By Julianne Deveraux
Immunizations protect your baby against many dangerous childhood
diseases. Your pediatrician will advise you when to schedule
appointments for your baby's vaccinations. Here's what you should know
about your baby's vaccines
For a complete schedule of immunizations, visit The Medem Website.
childhood immunizations are an important safeguard against serious
illnesses for your baby. In fact, the American Academy of Pediatrics
(AAP), The American Academy of Family Physicians (AAFP) and the
Advisory Committee on Immunization Practices (ACIP) recommend that
children be immunized against eleven different diseases during the
first two years. While it may be difficult to hear baby cry when she
gets a shot, remember the pain only lasts seconds, but the benefits
will last a lifetime. Here is a brief rundown of each of the vaccines
your baby needs:
- Hepatitis B vaccine
Hepatitis B is an infection of the
liver that's caused by a virus and can result in liver damage or
failure. Some babies can develop Hepatitis B if their mothers are
infected with it before or during pregnancy. If mom tests positive for
Hepatitis B or her status is unknown, baby may be given the vaccine in
the hospital right after birth. If baby doesn't receive the vaccine in
the hospital, this vaccination should be given within the first 2
months. Two additional doses also are recommended within baby's first
- Diphtheria, Tetanus and Pertussis (DTaP) vaccine
This vaccine protects against three diseases -- diphtheria, tetanus and pertussis (or whooping cough):
- Diphtheria is a serious infectious disease caused by bacteria that
produce toxins which inflame the nervous system and heart and can
result in heart failure and paralysis.
- Tetanus results from bacteria that grow in wounds and that
produce a toxin which affects the nervous system and causes muscle
spasms and paralysis, especially in the jaw area. It's also called
- Pertussis, or whooping cough, another infectious disease
caused by bacteria, is especially dangerous for babies under the age of
1. It's most well-known symptom is a debilitating racking cough.
vaccine comes in two forms -- the DTP form, which includes diphtheria,
tetanus, and whole cell pertussis vaccines, and the DTaP form, which
includes diphtheria, tetanus, and acellular pertussis vaccines. In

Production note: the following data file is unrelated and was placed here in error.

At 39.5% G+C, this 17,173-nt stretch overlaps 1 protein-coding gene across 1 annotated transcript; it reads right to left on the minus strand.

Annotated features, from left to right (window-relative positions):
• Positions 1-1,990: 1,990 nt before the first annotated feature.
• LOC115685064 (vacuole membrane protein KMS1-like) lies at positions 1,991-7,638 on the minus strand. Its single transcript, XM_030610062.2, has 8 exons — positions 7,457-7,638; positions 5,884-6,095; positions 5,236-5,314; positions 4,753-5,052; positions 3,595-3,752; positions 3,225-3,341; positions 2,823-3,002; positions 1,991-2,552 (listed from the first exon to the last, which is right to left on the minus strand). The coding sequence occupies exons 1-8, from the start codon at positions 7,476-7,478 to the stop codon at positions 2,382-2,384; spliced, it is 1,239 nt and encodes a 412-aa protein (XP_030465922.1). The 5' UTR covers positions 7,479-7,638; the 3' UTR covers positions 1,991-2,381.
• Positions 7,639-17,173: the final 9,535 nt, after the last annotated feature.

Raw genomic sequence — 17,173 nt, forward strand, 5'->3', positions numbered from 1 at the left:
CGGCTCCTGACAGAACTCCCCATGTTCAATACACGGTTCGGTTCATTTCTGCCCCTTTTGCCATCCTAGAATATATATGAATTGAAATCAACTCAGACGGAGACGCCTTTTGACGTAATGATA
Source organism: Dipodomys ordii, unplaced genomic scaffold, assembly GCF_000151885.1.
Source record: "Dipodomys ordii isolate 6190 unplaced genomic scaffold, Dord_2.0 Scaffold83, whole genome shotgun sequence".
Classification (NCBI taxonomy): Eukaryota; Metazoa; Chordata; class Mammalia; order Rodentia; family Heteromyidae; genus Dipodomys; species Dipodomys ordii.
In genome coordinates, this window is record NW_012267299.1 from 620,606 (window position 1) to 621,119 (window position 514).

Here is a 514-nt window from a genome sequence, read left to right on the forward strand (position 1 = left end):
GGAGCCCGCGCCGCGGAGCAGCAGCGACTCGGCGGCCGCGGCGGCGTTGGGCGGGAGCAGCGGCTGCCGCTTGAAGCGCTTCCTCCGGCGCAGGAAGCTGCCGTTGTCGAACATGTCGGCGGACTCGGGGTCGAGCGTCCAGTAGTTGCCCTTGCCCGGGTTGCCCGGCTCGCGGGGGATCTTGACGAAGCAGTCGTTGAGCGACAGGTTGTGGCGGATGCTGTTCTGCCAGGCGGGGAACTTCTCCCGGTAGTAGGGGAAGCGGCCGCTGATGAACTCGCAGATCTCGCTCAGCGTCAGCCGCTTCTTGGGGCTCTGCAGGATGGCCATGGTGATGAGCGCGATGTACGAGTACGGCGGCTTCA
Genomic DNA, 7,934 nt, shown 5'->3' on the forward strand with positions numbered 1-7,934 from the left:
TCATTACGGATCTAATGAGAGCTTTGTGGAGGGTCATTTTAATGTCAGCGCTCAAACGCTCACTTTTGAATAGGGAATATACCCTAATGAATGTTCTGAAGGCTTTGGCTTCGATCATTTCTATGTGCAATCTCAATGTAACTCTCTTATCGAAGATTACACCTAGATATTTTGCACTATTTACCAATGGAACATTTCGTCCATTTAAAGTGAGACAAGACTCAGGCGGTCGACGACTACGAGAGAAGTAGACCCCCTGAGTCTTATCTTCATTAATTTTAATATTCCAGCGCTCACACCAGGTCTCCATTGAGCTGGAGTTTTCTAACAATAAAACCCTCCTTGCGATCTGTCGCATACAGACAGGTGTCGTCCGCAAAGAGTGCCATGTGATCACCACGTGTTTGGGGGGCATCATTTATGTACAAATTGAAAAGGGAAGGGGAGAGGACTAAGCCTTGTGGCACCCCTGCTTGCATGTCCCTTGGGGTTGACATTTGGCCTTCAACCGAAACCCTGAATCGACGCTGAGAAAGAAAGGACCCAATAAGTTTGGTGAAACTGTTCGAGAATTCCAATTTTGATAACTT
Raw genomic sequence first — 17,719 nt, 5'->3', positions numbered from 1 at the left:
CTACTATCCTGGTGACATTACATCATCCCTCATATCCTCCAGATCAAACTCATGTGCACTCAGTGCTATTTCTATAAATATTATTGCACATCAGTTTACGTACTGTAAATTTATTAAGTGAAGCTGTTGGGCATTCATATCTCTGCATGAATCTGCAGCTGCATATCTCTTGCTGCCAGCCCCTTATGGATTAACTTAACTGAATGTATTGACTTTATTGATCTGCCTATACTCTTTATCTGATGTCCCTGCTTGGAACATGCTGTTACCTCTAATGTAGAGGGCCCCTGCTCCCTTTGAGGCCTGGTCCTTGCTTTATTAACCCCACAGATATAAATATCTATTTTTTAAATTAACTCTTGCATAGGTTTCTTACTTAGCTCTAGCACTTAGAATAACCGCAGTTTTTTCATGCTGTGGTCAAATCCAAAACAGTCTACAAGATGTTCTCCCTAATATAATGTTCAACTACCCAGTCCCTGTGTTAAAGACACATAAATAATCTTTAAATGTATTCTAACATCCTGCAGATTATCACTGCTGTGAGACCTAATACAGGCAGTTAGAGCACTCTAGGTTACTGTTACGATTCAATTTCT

1997, the American Academy of Pediatrics began recommending the DTaP
vaccine as the preferred form of the vaccine because it's less likely
to cause a reaction in baby. The vaccine should be given in five doses
at 2 months, 4 months, 6 months, around 18 months, and before your
child enters school, between 4 and 6 years of age. A sixth dose of
diphtheria and tetanus vaccine is recommended between 11 and 16 years
Baby may have a mild reaction to this vaccine, which
includes a slight fever (under 102 degrees F), fussiness, and redness
in the thigh area where the shot is given. These symptoms typically
last up to 2 days and your baby's doctor may suggest giving baby
acetaminophen to your child to ease the fever.
- Haemophilus Influenzae Type B (HIB) vaccine
influenzae type B isn't the viral infection that everybody calls the
flu. Instead, it's a fast-moving bacterial infection that can cause
baby to have ear and bronchial infections. HIB also can lead to
meningitis in children under the age of 2, so it is important that you
protect your child with three doses of the HIB vaccine during the first
year -- at age 2 months, 4 months, and 6 months. Experts also recommend
that a fourth dose be given before your child's second birthday.
- Polio vaccine
Polio, short for poliomyelitis, is a
serious viral disease that starts with a fever and can lead to
paralysis, muscle atrophy, and permanent disability. In its most severe
forms, polio can cause death. Polio vaccine comes in two forms, IPV
(inactivated polio vaccine) which is given by injection and OPV (oral
polio vaccine) which is given by mouth. The American Academy of
Pediatrics recommends giving the vaccine at 2 months, 4 months, 12 to
18 months, and between 4 and 6 years of age. You and your baby's doctor
can decide whether a schedule of all-OPV, all-IPV, or a combination of
both forms is best for your baby.
- Measles, Mumps and Rubella (MMR)
This vaccine provides coverage for three diseases in a single shot -- measles, mumps and rubella (or German measles):
- Measles is a viral infection that causes distinctive red spots and is characterized by cold-like symptoms and a high fever.
- Mumps is an infectious viral disease that results in swelling
of the parotid gland that's just in front of the ear and the salivary
glands. The swelling can occur on the sides of one or both cheeks.
Mumps usually is accompanied by a fever and pain when the patient opens
his mouth or eats.
- Rubella, or German measles, is similar to measles in that it's
a viral infection that results in a fever, swollen glands and a rash.
The first MMR vaccine is usually given when baby is between 12 and 15
months and seldom has any serious side effects. The second shot
(booster) is recommended between 4 to 6 years of age. Baby, however,
may be more sleepy than usual and have a mild rash, slight fever, or
slight swelling in the neck or diaper area.
- Varicella Vaccine
This vaccine protects against
chicken pox, a viral infection which is highly contagious and results
in a blisterlike rash that's very itchy. The American Academy of
Pediatrics recommends that all children receive the varicella vaccine
between the ages of 12 and 18 months. A second dose also is recommended
at between 11 and 12 years of age.